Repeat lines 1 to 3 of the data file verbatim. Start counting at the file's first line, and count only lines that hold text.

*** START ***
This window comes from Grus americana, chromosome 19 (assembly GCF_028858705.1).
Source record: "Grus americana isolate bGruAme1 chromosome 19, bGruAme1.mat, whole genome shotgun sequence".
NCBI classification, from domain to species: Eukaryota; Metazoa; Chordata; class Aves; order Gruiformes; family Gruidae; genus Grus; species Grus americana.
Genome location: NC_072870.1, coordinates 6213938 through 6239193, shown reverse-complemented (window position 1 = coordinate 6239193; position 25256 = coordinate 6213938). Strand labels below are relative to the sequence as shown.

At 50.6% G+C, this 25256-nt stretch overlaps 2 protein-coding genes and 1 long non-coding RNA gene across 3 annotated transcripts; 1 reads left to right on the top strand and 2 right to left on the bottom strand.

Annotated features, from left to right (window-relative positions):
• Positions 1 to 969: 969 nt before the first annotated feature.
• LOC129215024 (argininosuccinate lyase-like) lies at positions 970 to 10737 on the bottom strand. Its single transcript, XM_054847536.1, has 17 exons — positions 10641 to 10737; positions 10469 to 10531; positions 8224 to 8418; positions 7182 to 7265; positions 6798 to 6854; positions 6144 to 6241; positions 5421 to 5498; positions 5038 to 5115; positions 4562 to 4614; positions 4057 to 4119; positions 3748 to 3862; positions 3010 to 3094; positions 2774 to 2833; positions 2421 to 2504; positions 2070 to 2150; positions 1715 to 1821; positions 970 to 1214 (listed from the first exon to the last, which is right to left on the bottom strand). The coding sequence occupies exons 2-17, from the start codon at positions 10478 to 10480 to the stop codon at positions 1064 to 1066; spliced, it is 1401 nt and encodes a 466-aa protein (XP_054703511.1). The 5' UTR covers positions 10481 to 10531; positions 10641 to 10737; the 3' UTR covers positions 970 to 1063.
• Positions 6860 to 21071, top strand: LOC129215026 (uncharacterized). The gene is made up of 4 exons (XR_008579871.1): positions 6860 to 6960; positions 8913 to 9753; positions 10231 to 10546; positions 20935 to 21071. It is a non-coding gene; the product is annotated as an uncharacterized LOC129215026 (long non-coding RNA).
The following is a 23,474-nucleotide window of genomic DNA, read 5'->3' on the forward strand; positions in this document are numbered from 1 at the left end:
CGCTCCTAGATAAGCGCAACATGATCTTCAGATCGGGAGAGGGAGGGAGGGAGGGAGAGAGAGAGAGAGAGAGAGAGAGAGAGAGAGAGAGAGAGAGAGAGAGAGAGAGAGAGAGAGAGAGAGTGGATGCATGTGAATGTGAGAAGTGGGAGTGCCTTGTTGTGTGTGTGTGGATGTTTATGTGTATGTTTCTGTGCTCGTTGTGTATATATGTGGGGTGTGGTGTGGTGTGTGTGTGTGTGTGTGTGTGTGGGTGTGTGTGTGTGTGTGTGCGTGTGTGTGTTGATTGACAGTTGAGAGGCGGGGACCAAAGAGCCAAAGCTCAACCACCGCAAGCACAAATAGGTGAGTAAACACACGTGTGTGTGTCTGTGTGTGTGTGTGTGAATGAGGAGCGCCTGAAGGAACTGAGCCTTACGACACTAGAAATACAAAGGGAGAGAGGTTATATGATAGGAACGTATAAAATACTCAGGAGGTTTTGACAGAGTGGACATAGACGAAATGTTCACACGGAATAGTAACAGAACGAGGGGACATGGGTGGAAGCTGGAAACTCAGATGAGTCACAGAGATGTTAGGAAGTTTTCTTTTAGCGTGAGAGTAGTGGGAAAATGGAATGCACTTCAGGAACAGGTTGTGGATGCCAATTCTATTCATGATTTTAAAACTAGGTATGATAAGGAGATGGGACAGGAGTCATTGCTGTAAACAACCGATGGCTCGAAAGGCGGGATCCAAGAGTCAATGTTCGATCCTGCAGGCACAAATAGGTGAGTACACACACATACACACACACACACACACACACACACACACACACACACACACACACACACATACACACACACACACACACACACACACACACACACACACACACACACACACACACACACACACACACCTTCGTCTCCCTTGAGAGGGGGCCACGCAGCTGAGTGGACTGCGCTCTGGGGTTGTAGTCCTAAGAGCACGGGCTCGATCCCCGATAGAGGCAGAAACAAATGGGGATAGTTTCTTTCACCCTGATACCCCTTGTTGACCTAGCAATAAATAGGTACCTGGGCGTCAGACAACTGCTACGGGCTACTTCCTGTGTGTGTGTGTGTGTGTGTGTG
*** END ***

This window comes from Grus americana, chromosome 19 (assembly GCF_028858705.1).
Source record: "Grus americana isolate bGruAme1 chromosome 19, bGruAme1.mat, whole genome shotgun sequence".
NCBI classification, from domain to species: Eukaryota; Metazoa; Chordata; class Aves; order Gruiformes; family Gruidae; genus Grus; species Grus americana.